Can we say "x is almost double y" if x is more than y doubled?

I just read a sentence in an English lesson:

Male winnings were almost triple those of female earnings.
(Talking about male vs female earnings in a golf competition).

However, the graph shows that female earnings were about 500k and male earnings were about 1700-1900k. So, they were more than triple female earnings. Is the word "almost" used correctly here?

• @HotLicks I don't understand why. Can you please elaborate?
– wisnuops
Jan 2, 2021 at 1:06
• @HotLicks ouch that's a typo. Okay I will correct that.
– wisnuops
Jan 2, 2021 at 1:09
• @HotLicks male and female were switched. I have corrected that. Thanks.
– wisnuops
Jan 2, 2021 at 1:10
• No, because almost means not quite or a little short of. See ahdictionary.com/word/search.html?q=almost Jan 2, 2021 at 1:26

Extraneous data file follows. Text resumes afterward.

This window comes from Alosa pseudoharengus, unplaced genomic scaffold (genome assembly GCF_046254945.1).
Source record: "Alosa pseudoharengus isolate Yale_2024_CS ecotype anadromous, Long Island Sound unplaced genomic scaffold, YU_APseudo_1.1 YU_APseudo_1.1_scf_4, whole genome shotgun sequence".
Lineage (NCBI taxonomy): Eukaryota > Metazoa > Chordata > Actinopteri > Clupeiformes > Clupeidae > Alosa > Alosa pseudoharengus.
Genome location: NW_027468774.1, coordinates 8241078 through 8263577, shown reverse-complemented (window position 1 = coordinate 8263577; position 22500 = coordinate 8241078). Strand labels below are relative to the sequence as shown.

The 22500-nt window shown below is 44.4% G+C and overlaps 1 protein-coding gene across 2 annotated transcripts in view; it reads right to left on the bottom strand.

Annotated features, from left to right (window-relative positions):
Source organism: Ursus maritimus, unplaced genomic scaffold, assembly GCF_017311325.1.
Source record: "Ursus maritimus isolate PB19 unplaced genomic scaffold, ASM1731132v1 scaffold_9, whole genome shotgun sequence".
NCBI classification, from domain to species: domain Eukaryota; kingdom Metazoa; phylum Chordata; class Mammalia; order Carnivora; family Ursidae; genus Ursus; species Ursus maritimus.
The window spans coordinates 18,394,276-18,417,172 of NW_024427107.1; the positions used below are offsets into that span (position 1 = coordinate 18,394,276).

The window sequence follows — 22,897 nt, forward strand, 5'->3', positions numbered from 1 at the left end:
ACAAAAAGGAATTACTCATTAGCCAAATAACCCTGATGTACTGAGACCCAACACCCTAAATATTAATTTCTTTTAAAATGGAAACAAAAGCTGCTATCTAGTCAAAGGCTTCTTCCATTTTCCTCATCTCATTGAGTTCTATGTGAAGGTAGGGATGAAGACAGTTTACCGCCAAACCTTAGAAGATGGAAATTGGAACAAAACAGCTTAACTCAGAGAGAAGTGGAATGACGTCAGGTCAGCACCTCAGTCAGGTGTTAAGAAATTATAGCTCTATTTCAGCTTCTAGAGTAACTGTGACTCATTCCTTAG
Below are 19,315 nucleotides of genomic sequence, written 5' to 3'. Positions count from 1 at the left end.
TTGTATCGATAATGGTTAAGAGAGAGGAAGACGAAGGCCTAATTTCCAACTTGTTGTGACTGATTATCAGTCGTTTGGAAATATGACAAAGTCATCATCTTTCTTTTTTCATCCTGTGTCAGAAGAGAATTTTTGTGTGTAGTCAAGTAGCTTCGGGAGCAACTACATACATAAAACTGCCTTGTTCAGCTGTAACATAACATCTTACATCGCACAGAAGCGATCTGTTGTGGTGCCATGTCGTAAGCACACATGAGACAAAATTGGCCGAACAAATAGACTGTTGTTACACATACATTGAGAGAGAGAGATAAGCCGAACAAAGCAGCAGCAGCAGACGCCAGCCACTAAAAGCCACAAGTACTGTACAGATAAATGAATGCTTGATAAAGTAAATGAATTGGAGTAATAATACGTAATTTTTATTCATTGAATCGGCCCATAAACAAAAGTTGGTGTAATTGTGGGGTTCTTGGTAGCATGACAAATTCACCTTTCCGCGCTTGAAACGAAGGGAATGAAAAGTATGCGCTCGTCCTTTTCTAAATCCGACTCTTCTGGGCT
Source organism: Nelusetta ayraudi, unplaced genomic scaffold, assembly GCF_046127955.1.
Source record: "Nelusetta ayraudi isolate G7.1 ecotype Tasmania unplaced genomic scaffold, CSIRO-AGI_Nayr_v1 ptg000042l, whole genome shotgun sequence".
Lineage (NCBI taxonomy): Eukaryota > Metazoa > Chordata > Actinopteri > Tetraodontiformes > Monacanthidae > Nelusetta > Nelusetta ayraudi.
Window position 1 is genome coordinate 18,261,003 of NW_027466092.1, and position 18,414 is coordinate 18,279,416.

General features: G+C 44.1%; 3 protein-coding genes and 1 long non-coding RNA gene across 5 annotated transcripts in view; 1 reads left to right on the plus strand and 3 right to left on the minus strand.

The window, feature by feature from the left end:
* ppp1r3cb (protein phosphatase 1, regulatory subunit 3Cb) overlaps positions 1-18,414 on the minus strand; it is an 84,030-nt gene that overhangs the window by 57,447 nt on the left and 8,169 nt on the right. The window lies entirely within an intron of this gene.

• @HotLicks I am not sure with the grammar. Is it correct now?
– wisnuops
Jan 2, 2021 at 1:29

I believe your question arises from the concept that you are considering a scale of earnings that has a direction, starting from zero and proceeding upwards. From that viewpoint, earnings of almost three times are less than three times. In the same way, on a journey, as we approach our destination, we may say that we are almost there. This interpretation is consistent with dictionary definitions such as the two below.

However, the meaning of almost does not always have such a direction. Consider “The cable car is almost at the half-way station”. This tells us the cable car is near, but whether it is moving towards, away or has stopped is not defined.

Another example might be that scientists have almost reached absolute zero in their quest for lower temperatures: almost applies here to descent of the temperature scale rather than to its ascent.

Similarly, earnings almost three times are near three times, and by implication are distinguishable from two times or four times.

Almost = : very nearly but not exactly or entirely

Merriam Webster

= You use almost to indicate that something is not completely the case but is nearly the case.

Collins dictionary